Strike a Light – Arts & Heritage is pleased to partner once more with the University of Brighton’s Centre for Memory, Narratives and Histories to deliver a new series of workshops, training, schools activities, public talks and webinars on key themes around the 1921 census.

Dudkin Family 1924

Between April – July 2022, we will be offering these free activities to explored the themes and changes from this 1921 census which is now publicly available. We will look at up to date resources and new research in a series of open, free workshops looking at topics such as housing, health, work and family and shared skills for researching houses and family history.

Visit our event page to find out more!

Using Find My Past, the National Archives and other more regional archives such as The Keep and West Sussex Record Office, through this project, we will explore hidden histories from the census from 100 years ago.

The 1921 Census is the largest ever census release, since its inception in England. On 19 June 1921, close to 38 million individuals in England and Wales completed a census return. This unique snapshot lets us step back 100 years and witness up close a key moment in the lives of those who had survived the First World War, and who were embarking on a new decade.

This project examines digitised historical census data to track changing patterns in gender, disability, socio-economic background, race and ethnicity between 1901 and 1921, which are then linked to contemporary issues in health, housing, employment and education.

Eclipse of the sun 1921, courtesy of Bexhill Museum

We will engage with local Sussex schools, disability charities and related organisations to offer these sessions during the project as well as public online webinars to share and understand how life was for many in the 1920s. We will be releasing more details of this project, and ways to engage with it soon.

The project works in collaboration with the University of Brighton’s Widening Participation Team, as well as partnering with key community organisations that have a specific focus on marginal and isolated groups. The project makes creative use of historical census data to address current debates and policies around diversity, identity and inclusion.

The original 1921 census

The 1921 is Census is particularly important, as it will be the last census publication for some years to come – the 1931 Census of England and Wales was destroyed in a fire at the Office of Works in 1942, the 1941 Census was never taken due to the outbreak of the Second World War, and the 1951 Census is not due to be released until 2052.

Images from a private photo collection 1921, courtesy of Bexhill Museum
Capturing more information than previous censuses

The 1921 Census provides greater detail than any of the previous censuses, asking additional questions about marital status, employment and education.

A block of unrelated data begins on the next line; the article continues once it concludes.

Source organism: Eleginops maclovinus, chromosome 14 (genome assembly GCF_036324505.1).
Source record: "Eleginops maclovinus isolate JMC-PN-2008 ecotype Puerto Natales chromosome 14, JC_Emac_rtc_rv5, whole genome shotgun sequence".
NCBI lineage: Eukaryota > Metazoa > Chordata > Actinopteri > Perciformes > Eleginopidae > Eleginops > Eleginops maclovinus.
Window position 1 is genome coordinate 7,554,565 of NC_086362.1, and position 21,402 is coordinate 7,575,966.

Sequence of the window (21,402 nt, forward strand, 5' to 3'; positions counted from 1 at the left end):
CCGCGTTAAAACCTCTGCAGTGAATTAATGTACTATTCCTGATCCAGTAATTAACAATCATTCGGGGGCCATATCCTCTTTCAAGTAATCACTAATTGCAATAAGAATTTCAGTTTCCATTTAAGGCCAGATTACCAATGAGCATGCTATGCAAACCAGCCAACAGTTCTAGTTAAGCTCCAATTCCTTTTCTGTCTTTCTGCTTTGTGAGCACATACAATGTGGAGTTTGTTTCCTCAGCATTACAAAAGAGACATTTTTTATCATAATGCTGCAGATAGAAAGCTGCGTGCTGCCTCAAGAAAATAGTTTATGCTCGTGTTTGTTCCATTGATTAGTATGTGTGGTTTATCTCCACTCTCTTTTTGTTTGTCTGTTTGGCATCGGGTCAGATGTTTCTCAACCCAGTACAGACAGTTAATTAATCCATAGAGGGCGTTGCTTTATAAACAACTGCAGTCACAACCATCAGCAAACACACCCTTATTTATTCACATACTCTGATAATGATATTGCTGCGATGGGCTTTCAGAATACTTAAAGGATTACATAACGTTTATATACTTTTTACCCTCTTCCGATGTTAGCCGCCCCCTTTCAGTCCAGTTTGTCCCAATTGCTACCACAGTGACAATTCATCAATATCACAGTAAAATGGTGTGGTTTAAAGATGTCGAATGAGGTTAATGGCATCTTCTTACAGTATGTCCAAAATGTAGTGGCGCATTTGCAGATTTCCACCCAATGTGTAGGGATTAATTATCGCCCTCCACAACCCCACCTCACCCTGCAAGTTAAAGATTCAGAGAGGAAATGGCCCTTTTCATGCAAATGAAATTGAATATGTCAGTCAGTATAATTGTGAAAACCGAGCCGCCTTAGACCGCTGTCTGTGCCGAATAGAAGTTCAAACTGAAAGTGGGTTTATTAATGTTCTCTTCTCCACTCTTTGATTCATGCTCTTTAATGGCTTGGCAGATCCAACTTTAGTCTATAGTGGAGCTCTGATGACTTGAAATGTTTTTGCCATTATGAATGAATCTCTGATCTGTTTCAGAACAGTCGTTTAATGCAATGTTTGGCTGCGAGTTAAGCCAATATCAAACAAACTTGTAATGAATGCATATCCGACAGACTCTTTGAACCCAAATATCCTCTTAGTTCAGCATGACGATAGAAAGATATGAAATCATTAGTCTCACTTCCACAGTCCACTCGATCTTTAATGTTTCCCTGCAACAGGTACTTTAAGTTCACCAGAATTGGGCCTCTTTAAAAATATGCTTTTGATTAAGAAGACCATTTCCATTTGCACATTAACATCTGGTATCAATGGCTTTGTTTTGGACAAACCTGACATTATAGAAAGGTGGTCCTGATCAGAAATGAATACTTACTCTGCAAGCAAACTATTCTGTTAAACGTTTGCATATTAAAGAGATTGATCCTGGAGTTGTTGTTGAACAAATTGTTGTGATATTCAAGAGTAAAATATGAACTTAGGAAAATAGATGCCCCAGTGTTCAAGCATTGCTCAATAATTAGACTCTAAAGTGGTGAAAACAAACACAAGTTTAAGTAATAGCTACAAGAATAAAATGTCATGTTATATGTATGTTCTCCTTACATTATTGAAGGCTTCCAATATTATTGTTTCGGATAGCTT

• Divorce: The 1921 Census is the first census to list ‘divorced’ as an option for marital status; divorce rates had risen dramatically during and immediately after the First World War.
  • Occupation and employment: Compared with previous censuses, the questions about employment in the 1921 Census were more detailed. People were asked to state their ‘Profession, Trade, or Service’ (the equivalent of their modern day ’job title’ as before), but also to give the name of their employer and details of their place of work. This means that for the first time a census showed who people worked with. This gives a brilliant insight into the role that employers played in their communities on both a local and national scale, as well as providing a more detailed picture of different occupation types.
  • Children: Unlike earlier censuses, the 1921 Census asked for the exact age of children (in both years and months). And following the introduction of the 1918 Education Act, it also asked for the educational status of children aged 15 and younger for the first time.

Project activities

The project will include a number of activities, including:

  • Content planning for community and schools: activity packs, design, materials, delivery planning (KS2)
  • Schools’ engagement and delivery with census resources and activities – Hastings & Brighton (Facilitators, room hire and materials)
  • 2 separate groups x 6 community scrapbook online sessions at Hastings and St Leonards, with sessions at Southwater Community Centre and one other venue.
  • 3 x online webinars on related subjects
  • Delivery of Key Stage 2 digital resource to Sussex schools
  • Updating and sharing Widening Participation heritage resources
  • Panel discussion event with British Polio Fellowship, Diversity & Ability and an Access Facilitator alongside other groups and individuals to explore:
  1. Representations of disability history
  2. Positive aspects of disability
  3. Diagnosis, adaptations, understanding, assimilation and education amongst others
  4. Led by access and inclusion support

This project has been funded by Centre for Memory, Narrative and Research, University of Brighton

A project partnership with Strike a Light – Arts & Heritage and University of Brighton